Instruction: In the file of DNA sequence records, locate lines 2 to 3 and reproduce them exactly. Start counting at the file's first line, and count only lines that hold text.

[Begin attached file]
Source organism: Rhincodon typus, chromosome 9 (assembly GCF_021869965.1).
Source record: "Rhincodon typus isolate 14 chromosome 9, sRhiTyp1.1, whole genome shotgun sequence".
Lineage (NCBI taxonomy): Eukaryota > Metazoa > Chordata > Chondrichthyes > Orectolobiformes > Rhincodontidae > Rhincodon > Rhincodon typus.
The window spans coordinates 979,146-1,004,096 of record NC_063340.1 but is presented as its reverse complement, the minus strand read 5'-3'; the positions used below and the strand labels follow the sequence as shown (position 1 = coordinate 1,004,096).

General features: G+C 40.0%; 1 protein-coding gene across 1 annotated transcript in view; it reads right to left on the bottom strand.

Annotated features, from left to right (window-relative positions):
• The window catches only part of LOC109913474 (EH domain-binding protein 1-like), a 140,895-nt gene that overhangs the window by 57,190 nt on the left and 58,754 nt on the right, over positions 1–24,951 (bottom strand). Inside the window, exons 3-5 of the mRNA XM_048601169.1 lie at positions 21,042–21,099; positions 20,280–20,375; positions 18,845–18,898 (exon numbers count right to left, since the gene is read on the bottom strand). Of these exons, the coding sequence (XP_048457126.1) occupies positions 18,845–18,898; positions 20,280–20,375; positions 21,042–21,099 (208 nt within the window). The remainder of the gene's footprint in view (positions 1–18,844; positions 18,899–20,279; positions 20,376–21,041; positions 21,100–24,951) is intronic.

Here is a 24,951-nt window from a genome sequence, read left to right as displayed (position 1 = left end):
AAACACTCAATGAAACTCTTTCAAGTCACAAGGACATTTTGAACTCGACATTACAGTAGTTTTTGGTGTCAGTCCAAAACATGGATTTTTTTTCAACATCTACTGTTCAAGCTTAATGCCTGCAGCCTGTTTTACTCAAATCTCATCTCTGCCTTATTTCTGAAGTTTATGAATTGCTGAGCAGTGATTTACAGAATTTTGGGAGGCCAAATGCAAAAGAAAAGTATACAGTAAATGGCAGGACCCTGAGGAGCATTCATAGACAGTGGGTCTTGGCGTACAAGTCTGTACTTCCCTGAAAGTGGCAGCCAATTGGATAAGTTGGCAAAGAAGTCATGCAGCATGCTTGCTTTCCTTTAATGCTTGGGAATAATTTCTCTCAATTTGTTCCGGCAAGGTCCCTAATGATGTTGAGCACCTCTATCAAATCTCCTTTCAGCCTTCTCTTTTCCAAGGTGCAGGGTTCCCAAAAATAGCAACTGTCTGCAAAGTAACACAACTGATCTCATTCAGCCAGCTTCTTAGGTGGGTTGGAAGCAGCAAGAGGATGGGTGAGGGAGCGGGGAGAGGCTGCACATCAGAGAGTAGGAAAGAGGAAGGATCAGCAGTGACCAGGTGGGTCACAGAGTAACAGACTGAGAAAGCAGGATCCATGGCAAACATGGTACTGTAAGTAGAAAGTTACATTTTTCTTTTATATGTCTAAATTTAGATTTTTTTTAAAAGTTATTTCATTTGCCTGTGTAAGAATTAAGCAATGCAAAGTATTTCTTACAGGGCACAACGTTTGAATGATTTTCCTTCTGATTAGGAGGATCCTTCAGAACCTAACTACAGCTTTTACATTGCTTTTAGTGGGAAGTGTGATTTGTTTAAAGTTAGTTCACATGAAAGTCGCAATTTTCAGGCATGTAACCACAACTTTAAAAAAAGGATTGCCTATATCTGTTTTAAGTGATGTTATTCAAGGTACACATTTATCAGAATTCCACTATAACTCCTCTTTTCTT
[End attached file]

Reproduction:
Source record: "Rhincodon typus isolate 14 chromosome 9, sRhiTyp1.1, whole genome shotgun sequence".
Lineage (NCBI taxonomy): Eukaryota > Metazoa > Chordata > Chondrichthyes > Orectolobiformes > Rhincodontidae > Rhincodon > Rhincodon typus.